Thanksgiving was a relaxing day of eating, playing games and reading in front of the fireplace. Good thing, too, because the next day we got up to hit the sales at the mall. I now have a new definition for insanity. We were able to get some awesome deals, though--the best being a down ski jacket to take to Colorado, marked down from $145 to $40! Worth enduring that out-of-control Kohl's line for. I got some "Western-style" clothes to wear at the ranch, too.

Friday afternoon we cut our tree and decorated it. We have a party every year with party food, Christmas music and watching "A Muppet Family Christmas" after we decorate the tree. I will really miss it when we all go our separate ways. Hopefully I'll do it with my own family some day.

Saturday was a spectacular day. We went up to Chicago and spent some time down town--looking at the Marshall Fields window display (The Nutcracker this year), browsing through German Fest, and checking out the American Girl Doll store at my special request. I have Samantha. Those dolls will always hold a special place in my heart. I love Chicago at Christmas. Everything is decorated so beautifully, and they have the horses and carriages trotting down town, and random people playing Christmas music on the corners--saxes and Salvation Army brass quartets and stomp-type drummers playing on buckets. We had Giordano's pizza for dinner--yummy!--and then we went to see Phantom of the Opera at the Cadillac Palace Theatre.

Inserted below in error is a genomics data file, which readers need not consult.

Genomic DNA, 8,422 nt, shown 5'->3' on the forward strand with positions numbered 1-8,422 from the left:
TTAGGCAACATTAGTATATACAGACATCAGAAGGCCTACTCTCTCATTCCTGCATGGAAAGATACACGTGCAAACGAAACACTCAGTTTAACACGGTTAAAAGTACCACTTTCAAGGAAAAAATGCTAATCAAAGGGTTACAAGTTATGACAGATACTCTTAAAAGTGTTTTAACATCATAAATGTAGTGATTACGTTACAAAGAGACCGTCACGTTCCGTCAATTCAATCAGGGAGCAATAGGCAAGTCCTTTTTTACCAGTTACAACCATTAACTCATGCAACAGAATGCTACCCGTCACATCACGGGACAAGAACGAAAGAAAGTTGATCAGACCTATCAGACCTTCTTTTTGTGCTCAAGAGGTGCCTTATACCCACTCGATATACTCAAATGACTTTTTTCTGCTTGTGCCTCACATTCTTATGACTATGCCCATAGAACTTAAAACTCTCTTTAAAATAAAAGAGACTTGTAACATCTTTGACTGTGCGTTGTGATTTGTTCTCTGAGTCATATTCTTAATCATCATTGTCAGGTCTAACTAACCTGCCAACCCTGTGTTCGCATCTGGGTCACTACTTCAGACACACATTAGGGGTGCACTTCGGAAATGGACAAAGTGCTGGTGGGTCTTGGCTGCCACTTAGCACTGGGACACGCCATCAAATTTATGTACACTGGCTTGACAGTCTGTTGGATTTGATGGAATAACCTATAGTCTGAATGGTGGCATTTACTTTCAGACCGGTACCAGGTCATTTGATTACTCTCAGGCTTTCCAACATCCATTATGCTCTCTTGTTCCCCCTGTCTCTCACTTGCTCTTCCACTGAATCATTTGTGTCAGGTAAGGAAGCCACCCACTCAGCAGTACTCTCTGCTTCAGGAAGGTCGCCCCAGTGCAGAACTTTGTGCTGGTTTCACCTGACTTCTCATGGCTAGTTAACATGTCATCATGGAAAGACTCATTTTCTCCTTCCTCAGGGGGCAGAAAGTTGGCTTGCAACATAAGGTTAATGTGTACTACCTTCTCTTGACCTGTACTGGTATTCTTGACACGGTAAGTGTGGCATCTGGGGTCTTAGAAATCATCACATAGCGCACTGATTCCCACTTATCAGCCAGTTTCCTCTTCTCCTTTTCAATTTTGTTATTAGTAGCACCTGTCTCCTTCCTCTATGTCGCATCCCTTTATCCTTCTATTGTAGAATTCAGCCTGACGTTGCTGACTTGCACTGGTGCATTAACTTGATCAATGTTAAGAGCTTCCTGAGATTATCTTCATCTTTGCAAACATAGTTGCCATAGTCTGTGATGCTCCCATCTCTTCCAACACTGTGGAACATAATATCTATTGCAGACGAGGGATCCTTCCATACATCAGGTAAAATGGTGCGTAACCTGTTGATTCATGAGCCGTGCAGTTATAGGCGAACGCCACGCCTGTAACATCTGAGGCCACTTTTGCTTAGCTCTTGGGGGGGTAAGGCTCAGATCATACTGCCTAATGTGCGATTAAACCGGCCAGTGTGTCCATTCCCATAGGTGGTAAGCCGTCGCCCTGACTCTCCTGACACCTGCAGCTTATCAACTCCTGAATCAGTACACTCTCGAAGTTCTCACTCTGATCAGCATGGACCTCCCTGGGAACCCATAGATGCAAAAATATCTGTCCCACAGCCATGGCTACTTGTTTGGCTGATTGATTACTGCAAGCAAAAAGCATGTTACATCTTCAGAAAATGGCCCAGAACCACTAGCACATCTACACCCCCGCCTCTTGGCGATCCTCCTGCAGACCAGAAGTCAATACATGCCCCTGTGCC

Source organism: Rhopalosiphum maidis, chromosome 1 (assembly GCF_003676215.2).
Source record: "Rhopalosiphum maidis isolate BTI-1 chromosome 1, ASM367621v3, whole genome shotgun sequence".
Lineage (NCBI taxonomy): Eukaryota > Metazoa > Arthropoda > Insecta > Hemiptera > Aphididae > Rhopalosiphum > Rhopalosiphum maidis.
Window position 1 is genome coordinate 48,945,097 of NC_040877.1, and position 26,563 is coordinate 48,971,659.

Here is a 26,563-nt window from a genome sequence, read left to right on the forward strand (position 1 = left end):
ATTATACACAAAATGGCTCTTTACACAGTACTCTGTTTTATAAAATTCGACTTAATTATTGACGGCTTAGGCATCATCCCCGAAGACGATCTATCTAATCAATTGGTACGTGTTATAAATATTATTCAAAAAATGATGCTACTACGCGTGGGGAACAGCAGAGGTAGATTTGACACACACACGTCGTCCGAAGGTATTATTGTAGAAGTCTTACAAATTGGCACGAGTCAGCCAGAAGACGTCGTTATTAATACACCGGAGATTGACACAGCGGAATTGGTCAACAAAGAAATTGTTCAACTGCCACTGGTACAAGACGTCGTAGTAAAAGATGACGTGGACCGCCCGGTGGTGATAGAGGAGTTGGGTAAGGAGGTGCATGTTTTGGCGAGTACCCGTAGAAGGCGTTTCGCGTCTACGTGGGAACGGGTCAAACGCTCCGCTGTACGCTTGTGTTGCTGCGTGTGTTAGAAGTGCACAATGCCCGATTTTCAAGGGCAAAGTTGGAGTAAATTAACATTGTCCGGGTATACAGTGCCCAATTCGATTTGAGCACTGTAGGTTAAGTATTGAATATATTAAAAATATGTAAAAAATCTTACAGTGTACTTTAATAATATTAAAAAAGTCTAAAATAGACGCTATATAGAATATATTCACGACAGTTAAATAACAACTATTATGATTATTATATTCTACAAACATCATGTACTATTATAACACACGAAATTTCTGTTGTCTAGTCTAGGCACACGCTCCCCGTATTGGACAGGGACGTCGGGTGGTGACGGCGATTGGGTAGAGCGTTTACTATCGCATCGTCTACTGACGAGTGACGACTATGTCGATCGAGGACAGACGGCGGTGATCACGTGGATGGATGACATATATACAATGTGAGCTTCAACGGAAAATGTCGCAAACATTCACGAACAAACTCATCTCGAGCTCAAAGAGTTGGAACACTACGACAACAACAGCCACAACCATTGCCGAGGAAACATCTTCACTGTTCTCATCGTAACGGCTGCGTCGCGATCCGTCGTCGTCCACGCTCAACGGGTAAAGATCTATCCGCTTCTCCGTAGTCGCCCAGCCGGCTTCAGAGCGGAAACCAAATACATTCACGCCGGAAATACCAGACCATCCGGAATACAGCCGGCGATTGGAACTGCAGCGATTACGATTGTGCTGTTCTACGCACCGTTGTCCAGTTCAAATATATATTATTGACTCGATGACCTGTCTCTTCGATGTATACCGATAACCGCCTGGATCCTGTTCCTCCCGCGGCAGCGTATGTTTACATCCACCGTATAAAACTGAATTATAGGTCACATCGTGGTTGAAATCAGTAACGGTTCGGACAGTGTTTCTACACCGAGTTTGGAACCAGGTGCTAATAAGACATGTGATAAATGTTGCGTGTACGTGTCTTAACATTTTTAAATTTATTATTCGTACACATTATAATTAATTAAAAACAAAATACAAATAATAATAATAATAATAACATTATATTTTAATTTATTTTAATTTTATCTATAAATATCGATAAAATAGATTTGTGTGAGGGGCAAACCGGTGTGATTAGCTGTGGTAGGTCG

One of the things on my list of Top 5 Things to Do Before I Die is see Phantom of the Opera on Broadway. This wasn't Broadway, but I am satisfied. The performers did an outstanding job, and it was so wonderful and amazing to see the music come to life and be acted out. I got chills the first time the Phantom showed up and swirled his cape. Oh my gosh, it was so so so TREMENDOUS. TREMENDOUS is mine and my sister's new favorite word from this weekend. We decided it should always be spelled with all caps and only used for the truly great things of life. But then we ended up using it all the time. But the original usage definitely applies for Phantom.

I hit the mall again today to look for a few more things to take to CO. I stocked up on warm socks and black shirts--part of my work dress code. I ran into Kim, Dave and Noah while I was there, which was fun.

So, that was my TREMENDOUS holiday weekend. Here is a link to pictures:

Melodic Monday

Rocky Mountain High - John Denver

He was born in the summer of his 27th year,
coming home to a place he'd never been before.
He left yesterday behind him
you might say he was born again,
might say he found a key for every door.
When he first came to the mountains
His life was far away
on the road and hanging by a song.
But the string's already broken
and he doesn't really care,